(CNN) - President Barack Obama's re-election campaign announced new television ads in three key swing states on Tuesday, each targeting Republican rival Mitt Romney.
The 30-second spots - set to air in Iowa, Virginia and Ohio - reflect the campaign's latest attack strategy of slamming Romney as an advocate for outsourcing.
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The ad’s premise pulls from a Washington Post story published Friday that claims Romney's former private equity firm, Bain Capital, owned companies that were “pioneers” in outsourcing, particularly in low-wage countries such as China and India.
Team Obama — and the president himself - hit Romney heavy and hard over the report, spending much of Friday shaping a message that Romney would side with wealthy CEOs over middle class workers as president.
Romney’s campaign dismissed the story as “fundamentally flawed,” arguing that the newspaper report failed to differentiate between domestic “outsourcing” and “offshoring.”
The report also said one of Bain’s former companies invested heavily in international call centers. But a fact-check by the American Enterprise Institute, a conservative think tank, showed that the call centers and manufacturing plants were meant to service international customers, not American customers.
While the new Obama spots are largely the same commercial, “Revealed,” each is slightly tweaked to cater to the state in which it's airing. The ads respond directly to claims Romney made in his own state-specific ad rollout last week, when he pushed commercials in Iowa, Ohio, Virginia and North Carolina.
In Tuesday’s Obama ad for Iowa, for example, the commercial takes a claim from Romney’s Iowa commercial last week that said a Romney presidency would mean “fewer worries” about the future for Iowans.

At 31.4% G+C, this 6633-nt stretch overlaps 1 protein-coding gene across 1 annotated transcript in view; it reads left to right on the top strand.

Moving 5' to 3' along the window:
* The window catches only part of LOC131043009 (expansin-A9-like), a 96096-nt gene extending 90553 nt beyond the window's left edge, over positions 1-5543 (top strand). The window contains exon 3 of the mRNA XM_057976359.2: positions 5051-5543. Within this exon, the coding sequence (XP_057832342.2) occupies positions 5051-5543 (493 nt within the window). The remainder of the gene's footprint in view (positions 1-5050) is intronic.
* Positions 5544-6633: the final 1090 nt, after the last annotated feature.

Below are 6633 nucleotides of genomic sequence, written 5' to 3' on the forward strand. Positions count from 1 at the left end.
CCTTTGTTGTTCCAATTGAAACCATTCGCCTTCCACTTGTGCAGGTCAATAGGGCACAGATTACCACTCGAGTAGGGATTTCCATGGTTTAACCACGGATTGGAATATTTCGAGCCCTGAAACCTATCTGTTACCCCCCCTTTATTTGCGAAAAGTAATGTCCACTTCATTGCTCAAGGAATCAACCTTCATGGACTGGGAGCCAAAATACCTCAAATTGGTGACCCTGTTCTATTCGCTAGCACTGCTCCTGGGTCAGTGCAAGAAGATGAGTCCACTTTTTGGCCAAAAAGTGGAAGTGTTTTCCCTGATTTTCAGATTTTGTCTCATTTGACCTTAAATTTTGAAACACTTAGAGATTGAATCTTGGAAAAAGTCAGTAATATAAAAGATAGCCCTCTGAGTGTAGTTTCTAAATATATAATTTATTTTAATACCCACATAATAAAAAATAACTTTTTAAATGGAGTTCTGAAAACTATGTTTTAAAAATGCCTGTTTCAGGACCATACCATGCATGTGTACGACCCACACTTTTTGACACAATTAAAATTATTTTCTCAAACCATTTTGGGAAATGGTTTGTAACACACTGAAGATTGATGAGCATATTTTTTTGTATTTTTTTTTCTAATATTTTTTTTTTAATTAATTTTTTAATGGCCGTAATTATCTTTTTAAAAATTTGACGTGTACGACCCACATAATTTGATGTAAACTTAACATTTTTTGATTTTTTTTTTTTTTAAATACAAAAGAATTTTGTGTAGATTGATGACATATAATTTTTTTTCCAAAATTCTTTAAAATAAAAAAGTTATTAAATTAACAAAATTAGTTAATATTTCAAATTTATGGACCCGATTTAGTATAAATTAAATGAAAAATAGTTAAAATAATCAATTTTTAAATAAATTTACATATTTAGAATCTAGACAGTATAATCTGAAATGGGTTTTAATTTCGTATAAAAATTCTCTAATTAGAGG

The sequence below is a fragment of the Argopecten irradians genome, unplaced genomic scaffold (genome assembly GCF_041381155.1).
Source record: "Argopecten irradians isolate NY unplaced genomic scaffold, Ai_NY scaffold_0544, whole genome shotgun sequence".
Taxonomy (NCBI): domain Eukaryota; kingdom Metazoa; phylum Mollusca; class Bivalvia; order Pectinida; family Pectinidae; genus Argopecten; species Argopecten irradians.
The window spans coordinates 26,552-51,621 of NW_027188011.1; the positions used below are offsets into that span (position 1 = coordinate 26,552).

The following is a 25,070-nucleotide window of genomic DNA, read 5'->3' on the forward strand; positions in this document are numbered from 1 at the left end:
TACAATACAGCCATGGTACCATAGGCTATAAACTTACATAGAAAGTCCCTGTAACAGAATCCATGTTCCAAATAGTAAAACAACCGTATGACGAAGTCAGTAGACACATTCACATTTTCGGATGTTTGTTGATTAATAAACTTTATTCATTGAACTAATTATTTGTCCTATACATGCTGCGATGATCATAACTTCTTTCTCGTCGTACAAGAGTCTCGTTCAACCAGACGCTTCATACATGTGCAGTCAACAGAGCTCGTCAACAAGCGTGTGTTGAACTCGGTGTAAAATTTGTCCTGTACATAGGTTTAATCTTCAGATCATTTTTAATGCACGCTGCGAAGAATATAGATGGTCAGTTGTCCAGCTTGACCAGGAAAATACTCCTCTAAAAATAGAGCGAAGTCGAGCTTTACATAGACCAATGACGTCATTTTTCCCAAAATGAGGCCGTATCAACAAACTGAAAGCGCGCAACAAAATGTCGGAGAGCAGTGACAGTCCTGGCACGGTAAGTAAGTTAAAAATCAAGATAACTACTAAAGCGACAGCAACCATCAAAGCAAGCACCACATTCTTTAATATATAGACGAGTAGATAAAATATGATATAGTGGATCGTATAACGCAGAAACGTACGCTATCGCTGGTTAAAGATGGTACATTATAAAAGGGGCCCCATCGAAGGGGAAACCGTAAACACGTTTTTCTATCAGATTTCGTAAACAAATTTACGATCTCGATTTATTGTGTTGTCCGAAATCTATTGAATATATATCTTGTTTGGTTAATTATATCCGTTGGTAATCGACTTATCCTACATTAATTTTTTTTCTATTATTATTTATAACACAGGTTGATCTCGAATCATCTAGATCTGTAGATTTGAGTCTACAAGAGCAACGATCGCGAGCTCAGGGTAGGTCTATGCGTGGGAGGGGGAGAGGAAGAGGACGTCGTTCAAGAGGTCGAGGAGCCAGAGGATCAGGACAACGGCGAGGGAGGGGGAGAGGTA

“Fewer worries?” the male narrator in the Obama spot says. He then goes on to highlight the Washington Post story. “Does Iowa really want an outsourcer-in-chief in the White House?”
As Vice President Joe Biden campaigns for Obama in Iowa on Tuesday, he’s expected to level the same charges at Romney’s job-creating credentials.
Each ad takes an almost identical storyline, with only the first few seconds differing depending on which state it airs. The Ohio ad, for example, features Romney claiming he would “stand up to China.”
“But would he?” the male narrator in the Obama ad says, before moving on to the Washington Post report.
The third ad, airing in Virginia, asks the same question over Romney’s promise to create thousands of new jobs in the state. Its release coincides with the presumptive GOP nominee’s campaign visit to Virginia on Tuesday.
Responding to the new ads, Romney's campaign said the president was using "false and discredited attacks" to distract from his own economic record.
"If President Obama had even half of Mitt Romney’s record on jobs, he’d be running on it. But President Obama has the worst record on jobs and the economy of any president in modern history, which is why he is running a campaign based on distractions, not solutions," Romney spokeswoman Andrea Saul said in a statement.
CNN's Electoral Map rates all three states as "toss-ups."
- CNN Political Editor Paul Steinhauser contributed to this report.